We’ve all become a world obsessed with imagery, and this couldn’t be more obvious than the simple fact that the photo heavy social network Instagram currently has 300 million monthly active users.
We all see ourselves as amateur photographers, but some of us want our love for a good picture to become far more than a pipe dream.
If you’ve recently taken the leap to go solo with your photography career you’ve probably been doing as much research as possible to prepare yourself for going it alone. From completing your course to letting the tax man know, there’s a number of rigorous processes that you go through to finally become your own boss. But turning your dream into a reality takes a lot more than filling out a few forms and buying all the gadgets.
Whilst you may have an eye for the right picture and an abundance of talent, being prepared the competitive industry where you may often have to think on your toes is not something that you can buy.
The photography industry has room for everyone with its various niches and genres, ensuring that whether your talents are with creative or technical, there is a place for you somewhere.
Not all photographers started out the same way either, turning a hobby into a craft is no easy step, so we’ve taken some tips for the experts who have shared some great advice which they wish they’d been told when they were fresh into the industry.
Whether you’re self-taught or beginning your career after studying, technical tips are like gold dust as the art of a great photograph continues to be challenged. You should always be open to experimenting with new styles and taking advice from your peers.
Matthew Horwood comments that,
One of the best tips I ever had was from a Magnum photographer David Hurn who I was sent to photograph while I was working at the Western Mail newspaper in Cardiff. He told me to pay more attention to the background of a picture rather than the foreground. Probably after he spotted a plant pot coming out of his head in the picture I took of him, but it’s a bit of advice that has stuck with me ever since!.
If you’re not lucky enough to get the chance to shadow an already established photographer, the internet is now a vast resource that can enable you to become unique in the industry. Ross Powell suggests that
It’s really important to draw inspiration from people who are already more established than yourself- the only way you can become successful in an already popular industry, is to have your own take on things. Finding your style and your preferences can only be done by going out with your camera and learning how to use your equipment and work in different environments.
Although technical ability is a must, take time to know your style and the images that you’re able to achieve. There’s no point selling something you can’t do as unfortunately your clients will soon realise and find someone else.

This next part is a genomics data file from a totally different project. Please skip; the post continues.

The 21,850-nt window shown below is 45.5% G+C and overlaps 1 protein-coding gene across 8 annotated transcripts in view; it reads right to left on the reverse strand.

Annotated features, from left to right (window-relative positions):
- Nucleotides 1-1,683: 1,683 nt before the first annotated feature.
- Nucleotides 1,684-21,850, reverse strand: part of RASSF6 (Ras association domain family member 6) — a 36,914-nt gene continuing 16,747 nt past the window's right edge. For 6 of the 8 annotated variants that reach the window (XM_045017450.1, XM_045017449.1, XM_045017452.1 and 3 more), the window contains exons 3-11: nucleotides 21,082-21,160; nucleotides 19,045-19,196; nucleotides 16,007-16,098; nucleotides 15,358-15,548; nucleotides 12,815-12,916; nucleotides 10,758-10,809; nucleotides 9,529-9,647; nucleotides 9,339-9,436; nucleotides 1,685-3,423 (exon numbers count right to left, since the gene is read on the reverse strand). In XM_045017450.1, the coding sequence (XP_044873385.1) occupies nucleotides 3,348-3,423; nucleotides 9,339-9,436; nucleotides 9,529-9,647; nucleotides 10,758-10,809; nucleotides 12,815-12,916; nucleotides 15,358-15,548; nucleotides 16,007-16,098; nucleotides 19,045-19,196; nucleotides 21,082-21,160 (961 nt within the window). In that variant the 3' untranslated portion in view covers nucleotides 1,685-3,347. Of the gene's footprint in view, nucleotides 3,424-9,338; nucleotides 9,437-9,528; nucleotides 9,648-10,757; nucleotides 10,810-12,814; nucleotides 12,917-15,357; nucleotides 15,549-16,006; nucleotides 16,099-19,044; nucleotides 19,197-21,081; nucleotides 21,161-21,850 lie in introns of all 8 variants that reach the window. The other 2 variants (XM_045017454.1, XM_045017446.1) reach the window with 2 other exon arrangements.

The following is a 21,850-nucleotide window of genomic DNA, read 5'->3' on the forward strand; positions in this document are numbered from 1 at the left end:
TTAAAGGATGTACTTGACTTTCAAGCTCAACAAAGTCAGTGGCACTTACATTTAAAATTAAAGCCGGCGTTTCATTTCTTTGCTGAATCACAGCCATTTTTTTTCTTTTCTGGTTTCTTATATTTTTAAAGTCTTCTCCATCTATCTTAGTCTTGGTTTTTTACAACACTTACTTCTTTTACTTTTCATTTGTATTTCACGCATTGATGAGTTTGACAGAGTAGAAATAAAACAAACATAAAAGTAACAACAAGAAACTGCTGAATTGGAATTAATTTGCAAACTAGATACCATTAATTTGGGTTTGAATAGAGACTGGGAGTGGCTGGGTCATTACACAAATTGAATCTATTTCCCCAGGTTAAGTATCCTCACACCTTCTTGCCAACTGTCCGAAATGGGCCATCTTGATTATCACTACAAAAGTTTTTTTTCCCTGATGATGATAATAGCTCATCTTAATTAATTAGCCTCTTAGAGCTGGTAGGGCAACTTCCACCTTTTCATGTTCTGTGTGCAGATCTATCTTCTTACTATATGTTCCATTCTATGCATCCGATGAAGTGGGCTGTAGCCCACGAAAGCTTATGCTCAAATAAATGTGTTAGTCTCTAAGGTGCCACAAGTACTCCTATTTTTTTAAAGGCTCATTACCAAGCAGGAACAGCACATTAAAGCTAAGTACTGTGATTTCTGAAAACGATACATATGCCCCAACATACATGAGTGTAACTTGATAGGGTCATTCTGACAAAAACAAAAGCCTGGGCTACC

With so many elements now attributed to photography including the stylistic ways we can now edit and filter photos, there’s a whole host of ways that you can ensure your images stand out amongst the rest.
Many photographers are creative first and business second. Managing the two is a juggling act when you’re a freelance photographer, and one that needs to be balanced if you’re to make a serious income.
Kristine Petersone from Laine Apine Photography wishes that someone would have told her that it wasn’t all about the fun shoots.
I wish someone had told me before I became a full time freelance photographer that actual on location and studio photo shooting is only roughly about 25% of what I will be doing. There are books to do (accounting), clients to chase up, emails to write, rewrite and then rewrite again.
As Kristine clearly explains, the business aspect of being your own boss is a much heavier task than the photography itself. And it’s not just the day to day running and finance that you have to keep on top of. Marketing your services and putting together packages that will entice clients to choose you, is also a wheel in the cog.
Richard LeCount from USB4Photographers has noticed a huge shift in the need from more gifted and branded packages especially for wedding albums.
The traditional wedding album is now almost void. Not only are they expensive to add the numerous photos that the couple may request, but they aren’t as shareable for our more digital age. The number of images you can get on a USB stick out does the old fashioned paper albums, and these can be stylised with the photographers branding, and sent on to friends and family so they can have their own copies.
If you’re strong point isn’t business it’s sometimes advisable to get a business expert to go through all of the grey areas that you’re just not sure of. Getting help isn’t failing, and the more you get the better off you will be. Even the business jargon and all the paperwork can be overwhelming if you simply relish in the creativity. Manage your work load and the business requirements together and you’ll have a profitable business that you can enjoy.
Don’t forget to start showcasing your work across social media and take part in the industry conversations that will help you become a better photographer.
There’s a whole world out there just waiting to be photographed, so don’t rush the process to get where you want to be. Enjoy the journey that photography can take you on, and embrace your peers and their guidance, as you never know when you might need their help.
From dealing with difficult clients to learning some of the more skilled editing styles, it all takes time and practice. If you’re able to shadow a photographer for the day then take up the opportunity and go along with an open mind.